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Philippines targeted for release of cheaper dengue vaccine

New vaccine offers 95% protection rate, says Taiwanese expert
Symptoms of the dengue fever (INQUIRER FILE PHOTO)

Symptoms of dengue fever (INQUIRER FILE PHOTO)

TAIPEI, Taiwan — A more affordable and highly effective dengue vaccine than the one already existing in the market will be available in the next three years, targeted to address rising dengue cases in countries like the Philippines.

Dr. Stanley Chang, chair of the Medigen Vaccine Biologics Corporation, which runs a cell-based vaccine plant in Hsinchu Biomedical Park in Taiwan, said the vaccine, once available, would be sold in 17 countries at a very low price to have an impact on poor people in Asia.

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“If everything goes well, it will be available in 2019,” Chang told visiting journalists in Medigen’s vaccine plant in Hsinchu, south of Taipei. “There is still an official hurdle to overcome, but we’re trying to make it available by that time.”

He said the new vaccine they’re trying to develop is much more effective than what has been available in the market, especially in fighting the dengue’s subtype 2 strain, which has been the most fatal, the most dangerous and also the most common among dengue cases in Southeast Asia, including the Philippines.

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“There are four subtypes of the dengue virus, the protection rate (that the current dengue vaccine can offer) for the number 2 subtype is only up to 52 per cent, but our vaccine can offer as much as  95 per cent (protection rate),” he said.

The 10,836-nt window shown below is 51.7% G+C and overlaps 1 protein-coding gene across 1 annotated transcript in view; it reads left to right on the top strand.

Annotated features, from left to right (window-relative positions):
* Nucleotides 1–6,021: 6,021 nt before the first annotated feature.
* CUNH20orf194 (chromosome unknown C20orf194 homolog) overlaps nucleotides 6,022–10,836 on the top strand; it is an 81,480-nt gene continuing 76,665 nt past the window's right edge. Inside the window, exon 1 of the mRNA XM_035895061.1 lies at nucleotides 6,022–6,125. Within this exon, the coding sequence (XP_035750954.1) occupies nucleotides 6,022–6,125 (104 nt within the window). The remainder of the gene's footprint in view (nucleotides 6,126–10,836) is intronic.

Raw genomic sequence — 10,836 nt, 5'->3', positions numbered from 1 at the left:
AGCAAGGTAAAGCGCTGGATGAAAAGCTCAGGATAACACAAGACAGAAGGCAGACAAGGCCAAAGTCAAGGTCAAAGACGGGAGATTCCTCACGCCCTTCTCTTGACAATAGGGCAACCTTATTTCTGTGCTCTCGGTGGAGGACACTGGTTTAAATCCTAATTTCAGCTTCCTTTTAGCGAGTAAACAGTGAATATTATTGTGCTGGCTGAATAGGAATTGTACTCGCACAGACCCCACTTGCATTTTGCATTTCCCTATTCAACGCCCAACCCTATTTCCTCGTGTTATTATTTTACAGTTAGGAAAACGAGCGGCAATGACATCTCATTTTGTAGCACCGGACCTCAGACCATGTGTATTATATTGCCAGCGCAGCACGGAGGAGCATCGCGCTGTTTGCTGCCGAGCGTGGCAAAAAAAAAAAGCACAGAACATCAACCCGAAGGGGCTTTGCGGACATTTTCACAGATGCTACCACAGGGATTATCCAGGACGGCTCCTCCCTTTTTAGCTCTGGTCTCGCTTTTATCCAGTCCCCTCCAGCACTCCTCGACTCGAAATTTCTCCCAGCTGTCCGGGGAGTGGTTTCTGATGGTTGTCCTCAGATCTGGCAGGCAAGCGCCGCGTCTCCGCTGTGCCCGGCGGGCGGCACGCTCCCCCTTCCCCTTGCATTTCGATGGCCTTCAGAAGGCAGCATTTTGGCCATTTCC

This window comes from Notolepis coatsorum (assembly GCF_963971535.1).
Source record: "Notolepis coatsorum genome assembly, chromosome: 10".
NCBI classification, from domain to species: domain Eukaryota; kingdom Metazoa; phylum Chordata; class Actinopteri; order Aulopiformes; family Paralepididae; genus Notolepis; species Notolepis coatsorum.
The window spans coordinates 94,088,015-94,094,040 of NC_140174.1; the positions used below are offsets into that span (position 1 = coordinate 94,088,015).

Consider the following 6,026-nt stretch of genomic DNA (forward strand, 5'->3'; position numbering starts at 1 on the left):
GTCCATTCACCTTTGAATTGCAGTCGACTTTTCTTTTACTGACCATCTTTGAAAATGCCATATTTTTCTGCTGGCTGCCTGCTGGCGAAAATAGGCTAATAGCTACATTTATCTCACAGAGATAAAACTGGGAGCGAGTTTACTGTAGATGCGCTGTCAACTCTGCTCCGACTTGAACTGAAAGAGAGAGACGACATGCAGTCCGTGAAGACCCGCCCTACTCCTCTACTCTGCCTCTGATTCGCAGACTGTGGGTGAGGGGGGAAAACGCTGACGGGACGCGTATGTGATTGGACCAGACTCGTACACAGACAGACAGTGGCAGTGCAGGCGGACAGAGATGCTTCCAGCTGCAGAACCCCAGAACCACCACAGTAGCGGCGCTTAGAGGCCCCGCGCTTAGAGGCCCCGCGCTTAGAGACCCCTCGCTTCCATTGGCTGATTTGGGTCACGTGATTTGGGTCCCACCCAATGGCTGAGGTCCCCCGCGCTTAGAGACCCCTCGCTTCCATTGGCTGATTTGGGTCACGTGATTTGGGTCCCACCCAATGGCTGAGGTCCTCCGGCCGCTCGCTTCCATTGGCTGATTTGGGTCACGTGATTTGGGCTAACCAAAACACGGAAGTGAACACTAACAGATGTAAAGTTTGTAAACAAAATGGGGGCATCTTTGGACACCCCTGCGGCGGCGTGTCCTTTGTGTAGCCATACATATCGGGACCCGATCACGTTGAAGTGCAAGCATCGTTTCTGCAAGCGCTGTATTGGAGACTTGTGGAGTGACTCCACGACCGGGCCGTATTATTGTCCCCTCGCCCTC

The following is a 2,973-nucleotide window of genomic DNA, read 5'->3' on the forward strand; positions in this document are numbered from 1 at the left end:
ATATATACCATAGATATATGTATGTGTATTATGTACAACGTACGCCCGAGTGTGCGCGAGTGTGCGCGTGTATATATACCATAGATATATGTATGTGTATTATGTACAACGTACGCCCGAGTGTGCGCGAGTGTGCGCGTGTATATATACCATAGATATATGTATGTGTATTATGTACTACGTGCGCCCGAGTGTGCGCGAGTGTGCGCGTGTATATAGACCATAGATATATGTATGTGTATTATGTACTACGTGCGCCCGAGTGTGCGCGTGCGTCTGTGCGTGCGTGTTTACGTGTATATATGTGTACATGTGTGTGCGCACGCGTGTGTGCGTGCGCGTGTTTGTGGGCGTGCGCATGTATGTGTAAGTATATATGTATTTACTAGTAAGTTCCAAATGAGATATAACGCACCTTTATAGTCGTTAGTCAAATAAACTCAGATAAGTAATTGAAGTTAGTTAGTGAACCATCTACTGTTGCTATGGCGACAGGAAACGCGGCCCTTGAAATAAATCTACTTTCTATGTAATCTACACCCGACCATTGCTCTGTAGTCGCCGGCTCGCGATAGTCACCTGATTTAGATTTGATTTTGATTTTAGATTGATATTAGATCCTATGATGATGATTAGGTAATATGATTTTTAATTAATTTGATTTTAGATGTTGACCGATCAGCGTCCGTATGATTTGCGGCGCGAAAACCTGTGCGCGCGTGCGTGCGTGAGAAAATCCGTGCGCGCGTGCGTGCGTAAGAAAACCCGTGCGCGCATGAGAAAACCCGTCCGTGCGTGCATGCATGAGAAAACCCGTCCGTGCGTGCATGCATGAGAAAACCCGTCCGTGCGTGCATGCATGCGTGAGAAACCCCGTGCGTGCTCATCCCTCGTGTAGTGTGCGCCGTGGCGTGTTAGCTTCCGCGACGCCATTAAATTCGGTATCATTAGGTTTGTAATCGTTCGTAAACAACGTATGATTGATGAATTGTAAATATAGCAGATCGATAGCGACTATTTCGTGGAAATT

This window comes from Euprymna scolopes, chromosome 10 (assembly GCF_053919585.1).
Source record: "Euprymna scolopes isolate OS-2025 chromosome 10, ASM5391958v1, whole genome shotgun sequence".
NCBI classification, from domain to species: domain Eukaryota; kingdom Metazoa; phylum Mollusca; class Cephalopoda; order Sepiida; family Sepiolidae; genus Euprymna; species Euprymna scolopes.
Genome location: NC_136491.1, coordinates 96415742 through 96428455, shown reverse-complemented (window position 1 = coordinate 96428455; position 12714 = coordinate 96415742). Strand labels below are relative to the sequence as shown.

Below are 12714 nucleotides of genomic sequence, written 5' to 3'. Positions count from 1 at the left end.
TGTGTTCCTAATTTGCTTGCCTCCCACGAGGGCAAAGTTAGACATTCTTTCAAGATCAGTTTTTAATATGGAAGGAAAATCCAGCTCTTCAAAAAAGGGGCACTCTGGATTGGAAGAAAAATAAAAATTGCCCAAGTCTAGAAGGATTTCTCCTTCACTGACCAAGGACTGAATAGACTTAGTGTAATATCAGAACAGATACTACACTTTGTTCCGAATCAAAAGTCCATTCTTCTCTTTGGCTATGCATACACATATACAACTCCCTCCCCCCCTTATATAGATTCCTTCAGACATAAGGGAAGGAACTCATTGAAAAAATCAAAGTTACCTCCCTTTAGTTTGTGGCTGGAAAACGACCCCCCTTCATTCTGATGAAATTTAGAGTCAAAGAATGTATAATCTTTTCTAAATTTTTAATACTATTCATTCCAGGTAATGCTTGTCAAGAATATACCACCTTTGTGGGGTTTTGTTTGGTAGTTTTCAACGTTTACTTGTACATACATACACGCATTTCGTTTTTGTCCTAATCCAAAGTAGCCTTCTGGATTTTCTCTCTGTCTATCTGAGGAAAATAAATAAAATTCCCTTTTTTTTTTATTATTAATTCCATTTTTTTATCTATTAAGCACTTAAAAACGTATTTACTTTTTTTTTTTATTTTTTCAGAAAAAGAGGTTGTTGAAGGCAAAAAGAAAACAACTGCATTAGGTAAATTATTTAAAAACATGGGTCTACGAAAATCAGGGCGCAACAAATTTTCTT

He said they have been going through the licensing approval from the US National Institutes of Health (NIH) to distribute the vaccine to the 17 countries in Asia. The 17 countries, which include the Philippines, are among Taiwan’s southbound neighbors, whom Taiwan wants to promote closer ties with in its new southbound policy, a move that other observers interpret as trying to wean itself from mainland China, but which Taiwan officials deny.

“In terms of combating the second strain, hopefully we can,” Dr. Chang said.  “We heard some smaller companies in Asia are trying to develop similar vaccine, but they’re still in the early stage.  We are already on phase three, and trying to get our licensing agreement,” he said.

He said that dengue fever has become a serious disease in Thailand, Malaysia and Philippines. In 2015, the cases reached a pandemic proportion in Taiwan, killing more than 200 people.  “Before that, we had never had any death from dengue, but that year, it became a pandemic. I project this might become a global trend because of global warming.”

He said the company has formed a consortium with four other companies
in Brazil, Spain, Switzerland and the Middle East to share the
development cost so that they could offer the vaccine at an affordable
price in the market.

“Some biological drugs are too expensive that some middle income countries could not afford them, so, we formed a consortium,” he said.

“It will be sold in the world low price for the benefit of the poor people,” he said.  “Our original competitor, has been making one billion dollar a year. This would be a very very high impact project in the future for Medigen and for the poor country people of Asia.”  SFM

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TAGS: affordable medicines, Dengue Fever, dengue fever vaccine, disease, Health, Hsinchu Biomedical Park, medicine, Medigen Vaccine Biologics Corporation, outbreak, pandemic, pharmacy, Philippines, preventive medical care, Stanley Chang, Taipei, Taiwan, vaccines, virus
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